Why the nature of business applications makes long-term partnerships indispensable

A one-off project approach to developing digital business applications is no longer in keeping with the times. Digital business applications need to be constantly adapted to new requirements. They must enable different business ideas to be trialed and competitors’ good ideas to be adopted swiftly. Isolated, lockable projects are not a suitable response to this requirement. Both principals and IT service providers should therefore endeavor to find suitable partners for long-term cooperation arrangements.  

The service sector centered round individual application development has many faces. Different providers with the widest range of business models and organizational forms are established in the market. Customers have any number of partners from which to choose: from personnel service providers specialized in expert recruitment via pure and often SME project specialists to world-encompassing IT consulting groups.

In spite of the different approaches that providers adopt, managing software projects continues to be governed by a central attitude. Many providers deliver projects – due in part to tender specifications – along the lines of “we sell a project, design the software and are then finished.” Development processes for digital business applications are designed accordingly as individual isolated projects with clearly defined tasks, and collaboration between principal and service provider is limited from the outset to a specific time frame. This approach, in my view, is wrong. There may well be scenarios in which a short-term one-off project makes sense, such as developing a driver. But in my opinion a mindset that sets the isolated one-off project as the standard runs counter to the fundamental character of digital business applications.

In contrast to building a house, which after a construction phase that is as long as it is expensive can be handed over key-ready and then needs only a janitor or a committed home-owner to clear up the worst of the mess, developing a business application is in my experience never entirely finished. Quite the opposite: successful applications lead a life of their own. They do so mainly because the principal’s business also lives and is subject to constant change. These changes regularly make fresh demands on the systems that the software must take into account by means of further development.

This phenomenon is by no means limited to certain industries. A Web shop may need to be adapted to deal with constantly changing customer demand or an eGovernment portal may need to continually integrate new statutory framework conditions. All software is based on dynamics that require constant further development. In addition,  technical innovations and security loopholes require regular updates. In a nutshell, successful applications that are used on a daily basis must be further maintained and developed in order to fulfill their purpose.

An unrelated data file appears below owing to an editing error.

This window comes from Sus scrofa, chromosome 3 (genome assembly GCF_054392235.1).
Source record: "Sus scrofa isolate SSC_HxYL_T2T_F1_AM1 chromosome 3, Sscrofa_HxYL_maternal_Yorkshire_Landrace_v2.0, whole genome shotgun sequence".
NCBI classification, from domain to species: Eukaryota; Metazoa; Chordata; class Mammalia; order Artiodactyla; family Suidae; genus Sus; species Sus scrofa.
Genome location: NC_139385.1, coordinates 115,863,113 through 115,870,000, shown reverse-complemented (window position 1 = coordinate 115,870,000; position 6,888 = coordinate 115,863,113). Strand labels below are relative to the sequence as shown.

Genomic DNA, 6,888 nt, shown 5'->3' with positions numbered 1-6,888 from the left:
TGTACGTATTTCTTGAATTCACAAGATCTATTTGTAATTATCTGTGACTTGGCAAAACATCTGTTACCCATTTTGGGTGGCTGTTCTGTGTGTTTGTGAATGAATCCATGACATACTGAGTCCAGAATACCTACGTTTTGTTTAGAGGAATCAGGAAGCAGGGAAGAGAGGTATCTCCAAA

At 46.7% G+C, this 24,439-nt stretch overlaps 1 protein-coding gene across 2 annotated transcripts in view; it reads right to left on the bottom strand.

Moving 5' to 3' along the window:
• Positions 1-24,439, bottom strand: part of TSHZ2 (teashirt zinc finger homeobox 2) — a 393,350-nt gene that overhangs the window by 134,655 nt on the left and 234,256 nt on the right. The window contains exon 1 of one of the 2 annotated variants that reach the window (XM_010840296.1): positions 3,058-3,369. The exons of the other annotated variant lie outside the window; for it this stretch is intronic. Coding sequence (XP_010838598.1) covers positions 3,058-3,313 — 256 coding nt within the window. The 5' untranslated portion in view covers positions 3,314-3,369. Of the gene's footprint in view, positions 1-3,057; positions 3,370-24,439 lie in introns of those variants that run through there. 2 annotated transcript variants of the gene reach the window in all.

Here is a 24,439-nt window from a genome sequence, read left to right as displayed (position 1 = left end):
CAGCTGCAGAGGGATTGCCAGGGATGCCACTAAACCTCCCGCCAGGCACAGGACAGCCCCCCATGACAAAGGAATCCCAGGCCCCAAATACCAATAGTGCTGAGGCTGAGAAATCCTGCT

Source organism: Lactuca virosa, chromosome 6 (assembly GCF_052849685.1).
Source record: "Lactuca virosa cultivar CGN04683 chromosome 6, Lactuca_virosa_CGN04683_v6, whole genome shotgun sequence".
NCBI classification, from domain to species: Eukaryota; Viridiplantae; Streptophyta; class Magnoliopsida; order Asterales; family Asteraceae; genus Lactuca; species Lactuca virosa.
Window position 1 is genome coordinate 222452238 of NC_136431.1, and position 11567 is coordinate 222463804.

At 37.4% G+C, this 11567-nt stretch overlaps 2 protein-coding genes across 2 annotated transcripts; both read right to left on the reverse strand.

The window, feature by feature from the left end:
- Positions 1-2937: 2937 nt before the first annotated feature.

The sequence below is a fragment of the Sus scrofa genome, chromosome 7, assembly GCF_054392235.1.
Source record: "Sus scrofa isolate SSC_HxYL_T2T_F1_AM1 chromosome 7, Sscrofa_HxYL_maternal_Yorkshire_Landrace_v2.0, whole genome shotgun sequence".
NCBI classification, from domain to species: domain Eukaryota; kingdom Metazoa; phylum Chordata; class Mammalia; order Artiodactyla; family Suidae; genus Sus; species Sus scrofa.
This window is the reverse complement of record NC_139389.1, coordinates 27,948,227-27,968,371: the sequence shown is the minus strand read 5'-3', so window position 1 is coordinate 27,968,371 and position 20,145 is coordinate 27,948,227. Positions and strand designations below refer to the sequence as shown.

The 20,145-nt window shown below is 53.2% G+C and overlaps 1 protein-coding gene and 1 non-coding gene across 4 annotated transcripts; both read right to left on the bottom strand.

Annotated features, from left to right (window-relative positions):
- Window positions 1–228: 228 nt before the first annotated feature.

Successful IT projects never come to an end

In view of these central characteristics of the application development process the myth that the development of business-critical applications is coming to a close is in my opinion one of the IT industry’s most blatant lies. Yet this myth continues to be widespread and repeatedly leads on the principal’s part to projects being designed and managed less than optimally and to erroneous return-on-investment calculations being made. Customers frequently base these calculations on maintaining a static, constant application. As noted above, however, no application that is successful is static. One might even say that software can only be static if there are no innovations in either the industry or the technology.

What, then, is to take the place of the isolated, standalone project if it does not correspond to the true nature of business applications and their development? At present, more and more companies feel as a consequence that they need to set up in-house departments to develop the software required. At first glance this is understandable. In this way specialized departments can rely on having a constant contact who is highly familiar with the specifics of the company’s business and the software used.

This kind of approach builds on the treasure trove of experience that in-house departments have at their disposal. Further collaboration in partnership between in-house IT departments and external IT providers facilitates the transfer of valuable experience gained in cooperation by the IT service provider with its other customers. Appropriate expertise from other industries can often even be incorporated in this collaboration. That is why, in my view, long-term partnerships between the principal and an external IT project specialist are the best way to do justice to the requirements of successful software development.

Projects can as I see it be regarded as the beginning of a possible long-term partnership. Within this clearly defined framework both sides can check whether they are a good match at the personal and cultural level and share a common view of the software development process. On this basis a trusting partnership on equal terms can take shape over time as the IT partner learns more and more about the customer’s application and business world. Projects as such are anything but outmoded – unlike the focus of application development on individual, isolated projects that must be profitable as an absolute precondition.

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